Every comedian has had someone who does not do comedy tell them “You can use that”. In this show host Will Carey collections joke suggestions from non comedians and makes the performers incorporate them into their act on the spot.
This week, Liam sits down at ShowBriz Studios and talks to bestselling mystery novelist Lawrence Block. Block is a Grand Master of the Mystery Writers’ Guild, and the winner of the prestigious Edgar Award. His books include the “Hit Man” series, the “Burglar Who…” series, and, most famously, the “Matthew Scudder, PI” series, which includes the books 8 Million Ways to Die, A Dance at the Slaughter House, and A Walk Among the Tombstones, which was made into a film starring Liam Neeson.
Liam talks to Block about his career, about following one of his characters out into Greenpoint, about letting go of your work when it’s adapted into a Hollywood movie, and about his writing process.
You can buy all of Block’s work on Amazon in either Kindle or paperback, and also help support the podcast.
Twitter is actually allowing that comedians who post jokes on their service hold a degree of creative ownership, and are deleting theft posts from joke-aggregation accounts. This is fine; we’ve reached a point where some people make a very good living reposting jokes.
All this comes with social media users reexamining the free-and-easy spirit of Web 2.0, and “creative ownership.” I promise this blog entry stops being deadly dull in another couple sentences. For a long time, the idea has been, “once content is out there, it’s anybody’s.” This is the spirit behind the comfort in which not only jokes, but copyrighted “content” like music, standup, TV shows, and movies, get so freely shared for free.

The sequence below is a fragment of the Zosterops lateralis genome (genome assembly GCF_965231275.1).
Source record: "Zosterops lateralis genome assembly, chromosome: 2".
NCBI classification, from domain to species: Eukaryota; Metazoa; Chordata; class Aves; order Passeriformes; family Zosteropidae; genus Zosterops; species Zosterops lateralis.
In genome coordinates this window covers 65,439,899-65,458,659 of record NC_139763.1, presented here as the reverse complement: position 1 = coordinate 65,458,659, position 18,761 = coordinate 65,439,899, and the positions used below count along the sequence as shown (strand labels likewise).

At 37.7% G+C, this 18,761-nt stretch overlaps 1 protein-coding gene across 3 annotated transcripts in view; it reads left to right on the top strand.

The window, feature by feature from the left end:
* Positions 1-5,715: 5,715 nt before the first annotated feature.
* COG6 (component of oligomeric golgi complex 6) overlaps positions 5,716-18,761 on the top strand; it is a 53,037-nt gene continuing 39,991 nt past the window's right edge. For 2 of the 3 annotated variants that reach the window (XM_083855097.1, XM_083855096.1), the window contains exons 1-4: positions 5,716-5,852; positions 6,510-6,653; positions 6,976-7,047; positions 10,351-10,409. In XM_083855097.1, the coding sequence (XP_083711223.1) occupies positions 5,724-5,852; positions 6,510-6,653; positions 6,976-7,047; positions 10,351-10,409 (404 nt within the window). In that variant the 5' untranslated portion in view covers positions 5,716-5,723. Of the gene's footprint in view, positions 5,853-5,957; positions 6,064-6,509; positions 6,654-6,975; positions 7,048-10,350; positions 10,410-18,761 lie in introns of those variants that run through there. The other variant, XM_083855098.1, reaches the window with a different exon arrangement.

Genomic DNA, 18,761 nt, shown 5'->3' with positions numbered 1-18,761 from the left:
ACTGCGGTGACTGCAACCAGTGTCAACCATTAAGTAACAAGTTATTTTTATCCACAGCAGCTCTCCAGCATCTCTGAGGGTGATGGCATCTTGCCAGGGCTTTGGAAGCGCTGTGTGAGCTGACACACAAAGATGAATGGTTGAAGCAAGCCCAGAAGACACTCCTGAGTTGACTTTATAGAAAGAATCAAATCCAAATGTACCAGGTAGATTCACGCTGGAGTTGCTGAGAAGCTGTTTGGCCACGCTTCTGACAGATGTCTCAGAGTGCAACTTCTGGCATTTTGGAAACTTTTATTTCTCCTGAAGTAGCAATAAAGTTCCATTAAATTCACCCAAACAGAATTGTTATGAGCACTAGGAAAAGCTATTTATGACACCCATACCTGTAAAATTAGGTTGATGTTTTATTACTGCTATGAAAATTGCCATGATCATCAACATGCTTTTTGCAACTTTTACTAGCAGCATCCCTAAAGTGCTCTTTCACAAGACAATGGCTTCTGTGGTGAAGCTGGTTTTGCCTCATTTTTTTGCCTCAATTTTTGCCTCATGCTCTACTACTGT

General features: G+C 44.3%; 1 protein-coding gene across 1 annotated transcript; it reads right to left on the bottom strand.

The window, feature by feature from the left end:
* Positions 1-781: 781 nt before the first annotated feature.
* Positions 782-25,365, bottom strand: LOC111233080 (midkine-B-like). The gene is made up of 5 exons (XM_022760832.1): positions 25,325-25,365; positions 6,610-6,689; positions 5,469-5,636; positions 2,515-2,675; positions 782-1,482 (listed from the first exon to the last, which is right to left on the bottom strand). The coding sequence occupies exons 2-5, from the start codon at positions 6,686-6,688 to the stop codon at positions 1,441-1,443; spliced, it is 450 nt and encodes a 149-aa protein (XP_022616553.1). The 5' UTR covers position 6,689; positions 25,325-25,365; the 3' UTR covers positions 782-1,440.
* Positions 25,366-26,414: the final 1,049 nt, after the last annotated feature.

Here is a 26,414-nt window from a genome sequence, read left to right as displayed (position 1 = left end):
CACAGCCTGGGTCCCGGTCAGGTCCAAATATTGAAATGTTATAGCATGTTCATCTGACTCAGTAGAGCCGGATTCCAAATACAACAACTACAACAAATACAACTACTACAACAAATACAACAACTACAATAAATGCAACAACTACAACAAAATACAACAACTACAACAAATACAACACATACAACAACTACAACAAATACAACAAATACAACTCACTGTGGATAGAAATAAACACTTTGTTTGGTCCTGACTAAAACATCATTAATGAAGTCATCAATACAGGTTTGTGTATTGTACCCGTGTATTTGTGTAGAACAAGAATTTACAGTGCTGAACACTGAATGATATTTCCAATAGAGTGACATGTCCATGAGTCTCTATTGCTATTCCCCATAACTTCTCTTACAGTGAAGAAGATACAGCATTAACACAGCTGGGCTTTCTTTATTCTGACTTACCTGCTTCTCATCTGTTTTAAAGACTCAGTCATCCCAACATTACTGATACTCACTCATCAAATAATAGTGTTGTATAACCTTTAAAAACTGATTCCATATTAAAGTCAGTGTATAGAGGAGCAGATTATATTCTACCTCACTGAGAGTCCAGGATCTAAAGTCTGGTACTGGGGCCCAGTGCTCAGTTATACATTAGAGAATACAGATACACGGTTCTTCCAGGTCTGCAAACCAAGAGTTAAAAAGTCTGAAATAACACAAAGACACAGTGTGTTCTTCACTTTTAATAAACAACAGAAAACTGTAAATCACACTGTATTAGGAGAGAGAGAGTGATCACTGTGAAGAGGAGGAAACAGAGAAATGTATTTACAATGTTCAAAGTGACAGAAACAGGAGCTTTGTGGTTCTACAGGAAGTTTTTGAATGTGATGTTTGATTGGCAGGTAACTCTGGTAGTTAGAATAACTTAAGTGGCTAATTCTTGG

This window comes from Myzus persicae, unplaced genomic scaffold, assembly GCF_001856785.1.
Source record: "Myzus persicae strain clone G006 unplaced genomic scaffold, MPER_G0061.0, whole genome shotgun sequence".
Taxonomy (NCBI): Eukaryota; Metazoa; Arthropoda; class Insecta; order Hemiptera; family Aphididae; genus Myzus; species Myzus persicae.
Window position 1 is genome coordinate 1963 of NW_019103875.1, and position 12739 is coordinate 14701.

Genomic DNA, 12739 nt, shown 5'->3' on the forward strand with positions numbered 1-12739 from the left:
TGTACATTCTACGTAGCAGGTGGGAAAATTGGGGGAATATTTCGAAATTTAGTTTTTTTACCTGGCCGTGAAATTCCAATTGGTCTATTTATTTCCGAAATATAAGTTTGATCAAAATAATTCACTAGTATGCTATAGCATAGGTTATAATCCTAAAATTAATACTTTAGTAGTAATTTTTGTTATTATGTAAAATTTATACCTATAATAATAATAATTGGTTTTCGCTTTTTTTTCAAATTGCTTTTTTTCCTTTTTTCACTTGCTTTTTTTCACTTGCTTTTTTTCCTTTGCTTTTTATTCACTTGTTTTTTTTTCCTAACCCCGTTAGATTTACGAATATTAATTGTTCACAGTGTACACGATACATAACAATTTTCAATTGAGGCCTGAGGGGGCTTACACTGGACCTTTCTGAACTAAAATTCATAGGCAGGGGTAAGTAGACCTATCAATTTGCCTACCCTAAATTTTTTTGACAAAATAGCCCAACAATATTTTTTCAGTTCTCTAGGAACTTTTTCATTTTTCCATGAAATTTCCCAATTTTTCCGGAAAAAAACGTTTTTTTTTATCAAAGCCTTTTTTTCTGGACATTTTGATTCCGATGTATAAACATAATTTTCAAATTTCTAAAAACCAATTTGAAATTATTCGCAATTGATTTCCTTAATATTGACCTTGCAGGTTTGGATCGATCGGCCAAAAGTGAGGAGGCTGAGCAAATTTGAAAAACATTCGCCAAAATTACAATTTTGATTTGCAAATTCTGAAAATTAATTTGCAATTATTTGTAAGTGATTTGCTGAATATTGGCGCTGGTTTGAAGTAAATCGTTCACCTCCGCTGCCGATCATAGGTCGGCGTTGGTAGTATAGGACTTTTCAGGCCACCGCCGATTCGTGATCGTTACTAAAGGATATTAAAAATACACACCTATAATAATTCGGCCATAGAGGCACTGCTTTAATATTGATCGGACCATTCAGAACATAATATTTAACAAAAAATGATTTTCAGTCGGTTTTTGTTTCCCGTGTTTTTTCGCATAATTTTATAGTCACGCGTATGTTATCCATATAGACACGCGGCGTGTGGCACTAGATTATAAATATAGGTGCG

I have a Twitter account. I post a lot of jokes, observations, pictures. Some get ignored. Some do well. Some do very very well. But I mostly post topical stuff, or jokes with a serious expiration date, or observations that are only maybe interesting in the context of my personal life as I choose to share it online. And I never post jokes or ideas that I would actually use in my own act or projects, because I’ve learned a long time ago that once you put it out there, it takes just one unscrupulous hack to use it, own it, and burn it for you for good.
12 years ago, I had a blog that i updated with some stories, but mostly bits, half-baked ideas, and fully-formed jokes from my notebook. In hindsight, that seems like a terrible idea, but it really helped; I got quite a few paying gigs out of the blog, including a private party performing in front of Tim Robbins, I mean literally, and I’ll tell that story some other time. When I was on Best Week Ever, I used my blog to showcase what i thought were my best jokes that the show cut out, and that helped the writers and producers of the show see that i was constantly generating way more material than they could use, which I believe extended my life as part of the cast.